One way the Father of Value Investing, Benjamin Graham, teaches us to know if a stock is undervalued or not, in his book Security Analysis, is looking at the liquidation value. $BRK.B
If you liquidate a business, it means selling all the assets of a business and then repaying all the liabilities. What's left is the Liquidation Value. That's just in theory. In practice, this is not. This is only the book value.
Book value is not liquidation value because you cannot really sell goodwill and some intangible assets. Then, maybe we should look at tangible book value. Once again, there are some issues such as the inability of selling depreciating assets that fast.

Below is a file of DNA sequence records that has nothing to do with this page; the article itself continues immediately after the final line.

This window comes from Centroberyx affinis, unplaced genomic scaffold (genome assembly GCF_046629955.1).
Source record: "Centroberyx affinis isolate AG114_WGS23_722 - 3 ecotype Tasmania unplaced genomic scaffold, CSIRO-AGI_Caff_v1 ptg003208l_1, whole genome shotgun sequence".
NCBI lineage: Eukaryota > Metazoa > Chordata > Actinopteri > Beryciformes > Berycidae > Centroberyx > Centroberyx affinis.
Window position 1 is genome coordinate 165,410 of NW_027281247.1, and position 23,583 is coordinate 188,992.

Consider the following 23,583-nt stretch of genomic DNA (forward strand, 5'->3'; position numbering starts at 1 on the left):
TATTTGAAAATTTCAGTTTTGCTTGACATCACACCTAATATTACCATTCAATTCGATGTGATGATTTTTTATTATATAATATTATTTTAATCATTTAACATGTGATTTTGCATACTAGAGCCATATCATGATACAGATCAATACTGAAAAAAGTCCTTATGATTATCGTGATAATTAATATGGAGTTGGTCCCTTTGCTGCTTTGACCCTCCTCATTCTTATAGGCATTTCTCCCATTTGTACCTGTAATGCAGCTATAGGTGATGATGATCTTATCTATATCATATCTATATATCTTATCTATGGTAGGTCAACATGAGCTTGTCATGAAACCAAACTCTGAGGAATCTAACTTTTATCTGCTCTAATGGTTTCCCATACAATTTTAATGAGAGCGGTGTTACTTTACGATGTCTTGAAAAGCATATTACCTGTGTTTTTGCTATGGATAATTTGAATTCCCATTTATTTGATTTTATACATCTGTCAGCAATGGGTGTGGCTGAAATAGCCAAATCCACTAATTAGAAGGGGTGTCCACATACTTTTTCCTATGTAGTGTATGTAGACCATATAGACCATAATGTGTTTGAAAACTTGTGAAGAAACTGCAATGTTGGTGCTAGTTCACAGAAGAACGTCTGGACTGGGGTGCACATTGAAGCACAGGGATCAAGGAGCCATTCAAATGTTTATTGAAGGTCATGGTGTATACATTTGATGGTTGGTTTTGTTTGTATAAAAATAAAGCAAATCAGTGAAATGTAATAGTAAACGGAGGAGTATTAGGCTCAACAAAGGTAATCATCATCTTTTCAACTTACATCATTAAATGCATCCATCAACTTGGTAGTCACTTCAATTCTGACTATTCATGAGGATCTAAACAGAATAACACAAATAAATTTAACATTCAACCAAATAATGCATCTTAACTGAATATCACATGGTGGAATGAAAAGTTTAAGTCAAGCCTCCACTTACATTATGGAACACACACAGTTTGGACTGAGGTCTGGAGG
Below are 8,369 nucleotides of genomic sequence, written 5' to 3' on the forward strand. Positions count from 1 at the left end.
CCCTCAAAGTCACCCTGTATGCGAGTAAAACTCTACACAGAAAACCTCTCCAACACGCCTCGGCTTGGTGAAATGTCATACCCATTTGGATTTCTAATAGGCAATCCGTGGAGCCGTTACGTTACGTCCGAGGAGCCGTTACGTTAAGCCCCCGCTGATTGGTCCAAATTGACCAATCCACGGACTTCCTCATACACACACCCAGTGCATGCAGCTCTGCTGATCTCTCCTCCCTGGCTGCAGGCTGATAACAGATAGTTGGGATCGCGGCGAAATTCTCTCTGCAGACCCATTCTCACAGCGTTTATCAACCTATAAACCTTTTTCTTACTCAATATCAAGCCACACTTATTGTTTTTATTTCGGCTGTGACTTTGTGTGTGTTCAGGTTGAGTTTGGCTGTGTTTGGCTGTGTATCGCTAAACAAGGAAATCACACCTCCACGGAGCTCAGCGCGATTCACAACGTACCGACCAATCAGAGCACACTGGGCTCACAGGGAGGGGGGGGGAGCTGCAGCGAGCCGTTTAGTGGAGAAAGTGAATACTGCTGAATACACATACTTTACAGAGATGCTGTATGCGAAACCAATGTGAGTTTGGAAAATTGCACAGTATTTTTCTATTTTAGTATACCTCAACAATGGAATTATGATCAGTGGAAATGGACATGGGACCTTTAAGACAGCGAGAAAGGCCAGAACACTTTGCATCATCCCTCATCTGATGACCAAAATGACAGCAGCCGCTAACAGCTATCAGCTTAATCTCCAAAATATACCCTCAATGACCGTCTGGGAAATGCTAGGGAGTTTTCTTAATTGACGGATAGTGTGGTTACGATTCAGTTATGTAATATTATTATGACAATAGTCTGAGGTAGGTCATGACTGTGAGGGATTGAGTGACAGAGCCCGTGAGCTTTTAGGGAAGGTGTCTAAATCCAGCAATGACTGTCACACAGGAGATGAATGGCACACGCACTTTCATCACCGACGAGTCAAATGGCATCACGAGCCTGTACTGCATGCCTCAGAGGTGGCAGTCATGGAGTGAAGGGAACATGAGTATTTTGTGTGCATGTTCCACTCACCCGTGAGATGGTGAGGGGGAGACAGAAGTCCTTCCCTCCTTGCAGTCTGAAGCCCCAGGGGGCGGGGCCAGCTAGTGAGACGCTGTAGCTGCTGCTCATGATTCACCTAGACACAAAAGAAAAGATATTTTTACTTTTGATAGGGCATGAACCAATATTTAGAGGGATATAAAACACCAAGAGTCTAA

One way one could find the liquidation value is to estimate all the depreciation rates for each asset but that's a little too complicated. Benjamin Graham came up with a very good approximation, the net current asset value. Net current asset value is the total current assets of a company minus the total liabilities of the company. If the stock price is trading below than net current asset value, according to Benjamin Graham, it is trading under its liquidation value and might be a good investment.
These stocks are rare but if you know where to look, you can still find them. Currently, I have Qudian $QD trading under its liquidation and in the past, I had GameStop $GME trading under its liquidation value.